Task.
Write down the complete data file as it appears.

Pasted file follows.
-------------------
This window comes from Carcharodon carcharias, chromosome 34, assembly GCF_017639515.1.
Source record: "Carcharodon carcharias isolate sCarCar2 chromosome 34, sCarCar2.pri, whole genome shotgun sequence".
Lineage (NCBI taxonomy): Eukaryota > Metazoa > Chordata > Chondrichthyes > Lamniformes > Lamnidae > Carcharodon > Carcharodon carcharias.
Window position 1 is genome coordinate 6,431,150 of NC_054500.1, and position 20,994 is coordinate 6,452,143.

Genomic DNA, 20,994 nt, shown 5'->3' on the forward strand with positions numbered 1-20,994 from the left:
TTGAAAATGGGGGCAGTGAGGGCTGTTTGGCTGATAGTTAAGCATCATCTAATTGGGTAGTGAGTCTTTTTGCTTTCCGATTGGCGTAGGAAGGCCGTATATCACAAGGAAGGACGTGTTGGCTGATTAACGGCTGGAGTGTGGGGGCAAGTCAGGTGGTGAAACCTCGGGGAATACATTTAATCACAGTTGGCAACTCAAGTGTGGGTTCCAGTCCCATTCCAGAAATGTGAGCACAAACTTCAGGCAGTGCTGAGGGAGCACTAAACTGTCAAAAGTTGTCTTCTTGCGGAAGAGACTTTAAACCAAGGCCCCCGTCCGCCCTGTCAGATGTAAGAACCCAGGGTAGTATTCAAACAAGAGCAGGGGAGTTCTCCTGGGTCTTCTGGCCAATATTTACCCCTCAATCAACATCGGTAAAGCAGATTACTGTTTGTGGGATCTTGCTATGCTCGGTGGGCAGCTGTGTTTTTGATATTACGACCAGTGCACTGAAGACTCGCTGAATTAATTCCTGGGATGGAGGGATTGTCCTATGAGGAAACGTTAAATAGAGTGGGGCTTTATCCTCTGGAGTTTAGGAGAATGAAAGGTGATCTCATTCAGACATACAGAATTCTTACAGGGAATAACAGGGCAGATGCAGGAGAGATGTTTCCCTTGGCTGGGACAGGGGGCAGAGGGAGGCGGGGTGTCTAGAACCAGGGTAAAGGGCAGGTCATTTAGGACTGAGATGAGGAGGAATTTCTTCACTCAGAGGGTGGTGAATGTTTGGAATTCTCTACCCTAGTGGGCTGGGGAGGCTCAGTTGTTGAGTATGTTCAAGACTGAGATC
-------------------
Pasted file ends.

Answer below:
This window comes from Carcharodon carcharias, chromosome 34, assembly GCF_017639515.1.
Source record: "Carcharodon carcharias isolate sCarCar2 chromosome 34, sCarCar2.pri, whole genome shotgun sequence".
Lineage (NCBI taxonomy): Eukaryota > Metazoa > Chordata > Chondrichthyes > Lamniformes > Lamnidae > Carcharodon > Carcharodon carcharias.
Window position 1 is genome coordinate 6,431,150 of NC_054500.1, and position 20,994 is coordinate 6,452,143.

Genomic DNA, 20,994 nt, shown 5'->3' on the forward strand with positions numbered 1-20,994 from the left:
TTGAAAATGGGGGCAGTGAGGGCTGTTTGGCTGATAGTTAAGCATCATCTAATTGGGTAGTGAGTCTTTTTGCTTTCCGATTGGCGTAGGAAGGCCGTATATCACAAGGAAGGACGTGTTGGCTGATTAACGGCTGGAGTGTGGGGGCAAGTCAGGTGGTGAAACCTCGGGGAATACATTTAATCACAGTTGGCAACTCAAGTGTGGGTTCCAGTCCCATTCCAGAAATGTGAGCACAAACTTCAGGCAGTGCTGAGGGAGCACTAAACTGTCAAAAGTTGTCTTCTTGCGGAAGAGACTTTAAACCAAGGCCCCCGTCCGCCCTGTCAGATGTAAGAACCCAGGGTAGTATTCAAACAAGAGCAGGGGAGTTCTCCTGGGTCTTCTGGCCAATATTTACCCCTCAATCAACATCGGTAAAGCAGATTACTGTTTGTGGGATCTTGCTATGCTCGGTGGGCAGCTGTGTTTTTGATATTACGACCAGTGCACTGAAGACTCGCTGAATTAATTCCTGGGATGGAGGGATTGTCCTATGAGGAAACGTTAAATAGAGTGGGGCTTTATCCTCTGGAGTTTAGGAGAATGAAAGGTGATCTCATTCAGACATACAGAATTCTTACAGGGAATAACAGGGCAGATGCAGGAGAGATGTTTCCCTTGGCTGGGACAGGGGGCAGAGGGAGGCGGGGTGTCTAGAACCAGGGTAAAGGGCAGGTCATTTAGGACTGAGATGAGGAGGAATTTCTTCACTCAGAGGGTGGTGAATGTTTGGAATTCTCTACCCTAGTGGGCTGGGGAGGCTCAGTTGTTGAGTATGTTCAAGACTGAGATC